Last Modified: Wednesday, June 13, 2012 6:06 PM
Today, June 14, is National Flag Day, a day to honor our national symbol and all the good things for which it stands.
Old Glory came into existence on June 14, 1777 when Congress adopted a flag to represent the infant United States of America, then less than one-year-old. The law passed was as follows: “Resolved that the flag of the thirteen United States be Thirteen stripes alternate red and white: that the union be thirteen stars, white in a blue field, representing a new constellation.”
The law didn’t give the fine details, such as the arrangement of the stars — should they be arranged in a circle, in rows, in the shape of a cross? Not surprisingly, there were a wide variety of of designs that were used before the flag design we know today became the standard.
Also, what about how the flag should be changed when a new state was admitted to the Union? At first they added one new star and one new stripe for the first two new states added, Vermont in 1791 and Kentucky in 1792. That made the flag 15 stars and 15 stripes.
It soon became obvious that it would be unfeasible to add a new stripe for every new state, so the flag was unchanged until 1818 when the Flag Act of that year set the standard as adding a new star for each new state, but limiting the number of stripes to 13 to represent the original 13 states.
Because of this, when Louisiana joined the Union April 30, 1812 as the 18th state, it didn’t receive its 18th star on the flag until 1818.
According to the National Flag Day Foundation, the “Father of Flag Day” is Bernard J. Cigrand, a Wisconsin school teacher and dentist who made the first public National Flag Day proposal in 1886 in an article he wrote for the Chicago Argus newspaper.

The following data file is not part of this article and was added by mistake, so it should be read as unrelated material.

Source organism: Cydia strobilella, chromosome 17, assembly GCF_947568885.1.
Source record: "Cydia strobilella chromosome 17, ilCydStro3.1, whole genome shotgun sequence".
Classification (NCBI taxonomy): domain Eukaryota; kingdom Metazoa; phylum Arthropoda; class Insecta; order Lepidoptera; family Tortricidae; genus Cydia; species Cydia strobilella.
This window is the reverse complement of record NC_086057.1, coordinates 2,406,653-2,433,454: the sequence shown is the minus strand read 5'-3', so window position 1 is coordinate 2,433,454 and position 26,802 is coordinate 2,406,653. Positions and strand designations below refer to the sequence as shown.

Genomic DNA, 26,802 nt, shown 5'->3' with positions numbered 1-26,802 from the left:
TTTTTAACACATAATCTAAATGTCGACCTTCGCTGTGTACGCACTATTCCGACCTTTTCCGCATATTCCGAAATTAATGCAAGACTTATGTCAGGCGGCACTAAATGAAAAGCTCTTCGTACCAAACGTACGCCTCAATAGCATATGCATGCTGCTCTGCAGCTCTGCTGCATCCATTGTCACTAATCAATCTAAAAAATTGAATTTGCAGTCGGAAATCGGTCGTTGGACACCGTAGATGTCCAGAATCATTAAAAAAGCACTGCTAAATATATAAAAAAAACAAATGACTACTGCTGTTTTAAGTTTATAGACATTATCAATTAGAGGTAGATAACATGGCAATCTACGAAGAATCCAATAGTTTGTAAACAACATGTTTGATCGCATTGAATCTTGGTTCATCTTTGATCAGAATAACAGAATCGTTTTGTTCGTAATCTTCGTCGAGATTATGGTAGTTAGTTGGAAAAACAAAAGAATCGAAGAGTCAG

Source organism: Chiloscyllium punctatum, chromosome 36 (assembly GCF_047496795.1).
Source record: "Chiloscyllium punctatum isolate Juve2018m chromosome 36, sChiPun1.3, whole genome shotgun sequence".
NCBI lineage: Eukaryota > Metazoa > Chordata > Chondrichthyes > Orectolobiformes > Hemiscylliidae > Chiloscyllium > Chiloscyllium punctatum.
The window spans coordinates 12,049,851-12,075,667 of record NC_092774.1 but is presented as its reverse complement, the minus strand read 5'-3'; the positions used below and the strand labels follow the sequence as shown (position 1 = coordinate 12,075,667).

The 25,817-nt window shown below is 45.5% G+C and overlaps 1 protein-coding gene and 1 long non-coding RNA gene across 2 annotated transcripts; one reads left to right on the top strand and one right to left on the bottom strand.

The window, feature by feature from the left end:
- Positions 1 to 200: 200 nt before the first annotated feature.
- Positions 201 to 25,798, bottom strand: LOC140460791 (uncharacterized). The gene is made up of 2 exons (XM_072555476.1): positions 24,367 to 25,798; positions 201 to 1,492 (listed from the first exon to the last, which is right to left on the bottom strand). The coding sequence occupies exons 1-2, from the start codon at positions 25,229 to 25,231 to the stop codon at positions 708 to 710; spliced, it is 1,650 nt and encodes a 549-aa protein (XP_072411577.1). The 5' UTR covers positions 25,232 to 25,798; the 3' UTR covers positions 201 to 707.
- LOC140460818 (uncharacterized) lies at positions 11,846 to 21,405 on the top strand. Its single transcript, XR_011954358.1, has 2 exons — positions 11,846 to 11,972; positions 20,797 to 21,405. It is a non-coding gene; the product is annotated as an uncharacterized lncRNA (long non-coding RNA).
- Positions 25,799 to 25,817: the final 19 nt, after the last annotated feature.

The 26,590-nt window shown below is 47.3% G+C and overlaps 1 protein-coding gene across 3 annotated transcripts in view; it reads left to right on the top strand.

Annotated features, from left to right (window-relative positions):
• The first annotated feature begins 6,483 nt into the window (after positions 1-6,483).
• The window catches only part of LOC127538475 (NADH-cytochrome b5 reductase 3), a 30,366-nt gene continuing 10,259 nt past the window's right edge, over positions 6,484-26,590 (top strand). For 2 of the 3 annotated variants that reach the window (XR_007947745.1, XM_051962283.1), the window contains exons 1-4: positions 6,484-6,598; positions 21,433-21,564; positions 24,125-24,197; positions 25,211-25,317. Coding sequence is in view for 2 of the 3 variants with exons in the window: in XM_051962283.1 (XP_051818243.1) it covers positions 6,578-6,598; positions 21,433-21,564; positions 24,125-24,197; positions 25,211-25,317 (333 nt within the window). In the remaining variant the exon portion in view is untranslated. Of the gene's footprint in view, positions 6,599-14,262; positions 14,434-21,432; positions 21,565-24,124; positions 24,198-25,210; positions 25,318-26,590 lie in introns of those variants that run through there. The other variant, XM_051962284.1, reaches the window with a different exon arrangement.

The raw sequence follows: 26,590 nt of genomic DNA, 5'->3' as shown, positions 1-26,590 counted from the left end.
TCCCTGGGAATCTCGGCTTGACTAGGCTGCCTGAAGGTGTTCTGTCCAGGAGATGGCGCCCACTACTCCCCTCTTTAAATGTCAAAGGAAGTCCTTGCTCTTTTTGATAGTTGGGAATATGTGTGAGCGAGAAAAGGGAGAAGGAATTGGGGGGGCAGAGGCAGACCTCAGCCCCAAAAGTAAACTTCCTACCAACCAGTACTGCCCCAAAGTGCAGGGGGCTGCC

The idea caught on and states began holding Flag Day ceremonies and in 1916 President Woodrow Wilson signed a proclamation making Flag Day an annual national event. In 1949, President Harry S. Truman signed a bill that made June 14, National Flag Day, the law of the land.
Since this year is the Bicentennial of Louisiana statehood, a little information on our state flag may be of interest also.
The mother pelican tearing her breast to feed her young is an ancient Christian symbol of self-sacrificing love. In 1812 that symbol began appearing on flags in the state and on December 23, 1813, that the Louisiana Legislature gave Governor William C. C. Claiborne the authority to adopt a symbol to represent the state government. Claiborne chose the pelican feeding her young.
It wasn’t until July 1, 1912 that the Louisiana Legislature officially adopted the pelican flag with the motto “Union, Justice, Confidence,” for the state flag.
And don’t forget, if you have an American flag, fly it today and every day.
This editorial was written by a member of the American Press Editorial Board. Its content reflects the collaborative opinion of the Board, whose members include Bobby Dower, Ken Stickney, Jim Beam, Dennis Spears, Crystal Stevenson and Donna Price.